TAX TIP – What is meant by ‘market value’?
In TD 97/1, the Commissioner accepts that the “highest and best use” principle must be applied with respect to the market valuation of the relevant land. This principle is premised on the land’s market value being determined with regard to the highest and best use that can be made of the land. This approach requires due weight to be given to the potential land (and, in most instances, the value of land is enhanced when it becomes suitable for subdivision).
How is the total cost apportioned across individual lots?
In the case of a profit-making scheme involving the subdivision of land, the total cost of the development must be apportioned over each lot or title before a profit on each can be determined.
Costs that are specifically related to an individual lot should be allocated directly to it. Many costs do not fit into this category and must instead be apportioned amongst the relevant blocks on a reasonable basis. Some of the valuation methods that may be considered include the following:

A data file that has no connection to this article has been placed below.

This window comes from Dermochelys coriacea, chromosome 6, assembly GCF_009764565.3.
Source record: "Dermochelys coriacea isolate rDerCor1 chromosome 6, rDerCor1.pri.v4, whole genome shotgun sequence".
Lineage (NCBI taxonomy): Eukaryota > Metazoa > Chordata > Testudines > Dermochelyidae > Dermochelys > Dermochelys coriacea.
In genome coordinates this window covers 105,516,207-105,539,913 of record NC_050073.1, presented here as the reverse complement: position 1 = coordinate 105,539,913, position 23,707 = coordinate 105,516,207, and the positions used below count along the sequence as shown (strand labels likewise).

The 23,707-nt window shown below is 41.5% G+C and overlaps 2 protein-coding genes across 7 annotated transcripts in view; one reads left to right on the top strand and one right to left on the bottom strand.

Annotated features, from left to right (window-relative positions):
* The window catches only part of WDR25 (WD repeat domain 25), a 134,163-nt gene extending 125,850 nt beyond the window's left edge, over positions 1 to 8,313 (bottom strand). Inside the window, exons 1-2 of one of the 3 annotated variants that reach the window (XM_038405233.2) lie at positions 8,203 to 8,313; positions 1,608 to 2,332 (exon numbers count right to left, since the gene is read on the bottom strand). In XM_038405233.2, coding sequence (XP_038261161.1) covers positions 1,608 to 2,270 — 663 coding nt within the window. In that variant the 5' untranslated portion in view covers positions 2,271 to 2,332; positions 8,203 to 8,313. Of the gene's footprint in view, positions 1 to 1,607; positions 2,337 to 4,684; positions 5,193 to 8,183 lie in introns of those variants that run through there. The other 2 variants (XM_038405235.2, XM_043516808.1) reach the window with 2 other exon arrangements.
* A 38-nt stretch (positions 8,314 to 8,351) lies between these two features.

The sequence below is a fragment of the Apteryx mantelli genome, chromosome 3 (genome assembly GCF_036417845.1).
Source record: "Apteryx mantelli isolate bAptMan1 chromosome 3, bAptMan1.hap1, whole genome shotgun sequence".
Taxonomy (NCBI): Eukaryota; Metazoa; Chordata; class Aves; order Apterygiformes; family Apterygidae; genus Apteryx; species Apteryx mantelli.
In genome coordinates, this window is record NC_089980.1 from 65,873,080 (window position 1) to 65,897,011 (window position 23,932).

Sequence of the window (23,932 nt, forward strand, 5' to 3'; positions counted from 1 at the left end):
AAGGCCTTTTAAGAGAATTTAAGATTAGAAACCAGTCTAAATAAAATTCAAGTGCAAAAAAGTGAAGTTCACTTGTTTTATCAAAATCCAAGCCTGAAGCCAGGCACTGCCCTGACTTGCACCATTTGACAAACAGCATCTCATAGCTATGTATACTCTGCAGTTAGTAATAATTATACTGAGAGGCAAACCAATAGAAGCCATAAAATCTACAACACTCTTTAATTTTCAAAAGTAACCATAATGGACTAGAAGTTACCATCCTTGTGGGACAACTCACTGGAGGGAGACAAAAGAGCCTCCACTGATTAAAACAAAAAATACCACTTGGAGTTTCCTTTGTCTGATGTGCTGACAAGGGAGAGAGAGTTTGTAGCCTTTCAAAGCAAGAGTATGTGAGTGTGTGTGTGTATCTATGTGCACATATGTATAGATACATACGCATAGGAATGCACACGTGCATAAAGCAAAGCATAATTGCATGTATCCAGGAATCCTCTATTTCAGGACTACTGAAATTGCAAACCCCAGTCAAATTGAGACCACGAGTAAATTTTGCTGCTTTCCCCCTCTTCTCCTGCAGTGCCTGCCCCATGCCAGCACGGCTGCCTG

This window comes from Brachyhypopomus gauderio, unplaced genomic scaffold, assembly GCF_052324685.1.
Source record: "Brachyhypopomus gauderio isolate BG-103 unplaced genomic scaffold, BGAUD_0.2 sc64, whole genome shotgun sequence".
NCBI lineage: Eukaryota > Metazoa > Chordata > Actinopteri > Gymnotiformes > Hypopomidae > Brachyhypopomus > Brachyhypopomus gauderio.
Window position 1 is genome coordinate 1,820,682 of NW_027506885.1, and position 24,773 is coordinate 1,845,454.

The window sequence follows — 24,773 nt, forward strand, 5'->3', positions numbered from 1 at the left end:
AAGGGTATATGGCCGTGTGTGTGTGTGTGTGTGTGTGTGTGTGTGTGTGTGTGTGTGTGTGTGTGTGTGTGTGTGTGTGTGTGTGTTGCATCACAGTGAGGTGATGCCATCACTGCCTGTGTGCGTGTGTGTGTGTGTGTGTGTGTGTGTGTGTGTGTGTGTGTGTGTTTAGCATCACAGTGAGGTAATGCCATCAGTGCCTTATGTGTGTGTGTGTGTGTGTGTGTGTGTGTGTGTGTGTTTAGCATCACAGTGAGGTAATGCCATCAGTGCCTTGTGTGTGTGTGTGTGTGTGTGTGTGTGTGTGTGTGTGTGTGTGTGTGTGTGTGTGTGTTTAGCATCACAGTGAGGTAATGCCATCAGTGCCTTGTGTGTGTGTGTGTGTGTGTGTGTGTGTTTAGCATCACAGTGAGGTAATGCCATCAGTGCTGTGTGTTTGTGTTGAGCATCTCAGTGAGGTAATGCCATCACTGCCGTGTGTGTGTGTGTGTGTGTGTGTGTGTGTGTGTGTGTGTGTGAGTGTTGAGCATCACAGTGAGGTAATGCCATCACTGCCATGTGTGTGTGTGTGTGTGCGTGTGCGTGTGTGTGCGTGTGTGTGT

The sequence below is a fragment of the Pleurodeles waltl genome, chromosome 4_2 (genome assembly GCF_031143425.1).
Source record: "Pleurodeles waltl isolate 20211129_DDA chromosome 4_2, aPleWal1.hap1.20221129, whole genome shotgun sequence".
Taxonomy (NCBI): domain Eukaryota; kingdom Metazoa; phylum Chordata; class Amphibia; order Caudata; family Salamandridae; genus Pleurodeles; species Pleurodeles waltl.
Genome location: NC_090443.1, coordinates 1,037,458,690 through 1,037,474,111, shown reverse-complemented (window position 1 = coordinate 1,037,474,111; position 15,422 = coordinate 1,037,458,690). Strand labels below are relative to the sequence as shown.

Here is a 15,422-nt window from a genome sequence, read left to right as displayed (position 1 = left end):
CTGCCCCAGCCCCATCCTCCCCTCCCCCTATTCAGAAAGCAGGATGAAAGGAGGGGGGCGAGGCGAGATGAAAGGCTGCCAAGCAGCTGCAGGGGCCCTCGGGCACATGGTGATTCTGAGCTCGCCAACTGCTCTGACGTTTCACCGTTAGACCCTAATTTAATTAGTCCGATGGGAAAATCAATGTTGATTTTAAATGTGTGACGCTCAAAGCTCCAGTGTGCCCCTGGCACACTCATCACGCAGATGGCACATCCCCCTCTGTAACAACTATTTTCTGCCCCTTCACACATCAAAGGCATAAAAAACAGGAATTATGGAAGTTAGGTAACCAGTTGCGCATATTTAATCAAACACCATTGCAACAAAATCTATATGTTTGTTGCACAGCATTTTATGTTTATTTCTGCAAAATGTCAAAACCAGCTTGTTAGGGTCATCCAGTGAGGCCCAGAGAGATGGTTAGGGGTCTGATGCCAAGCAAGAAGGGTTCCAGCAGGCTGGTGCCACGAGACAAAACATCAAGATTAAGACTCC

- Anticipated selling price method, which requires the costs to be apportioned to each lot depending on the proportion that the anticipated selling cost bears to the total anticipated sale proceeds. This is usually the most suitable form of apportionment.
- Metre frontage, where costs are allocated based on the metre frontage of each block.
- Area, where costs are allocated on the basis of the total saleable area in the development.
- Number of lots, where costs are allocated in proportion to the number of lots being developed.
This method is usually only appropriate where all lots (and buildings) are identical.
- Should you have any queries, please contact Tax Ideas Accountants & Advisers on +61 2 83181545
- Alternatively, you can book an appointment in our live calendar.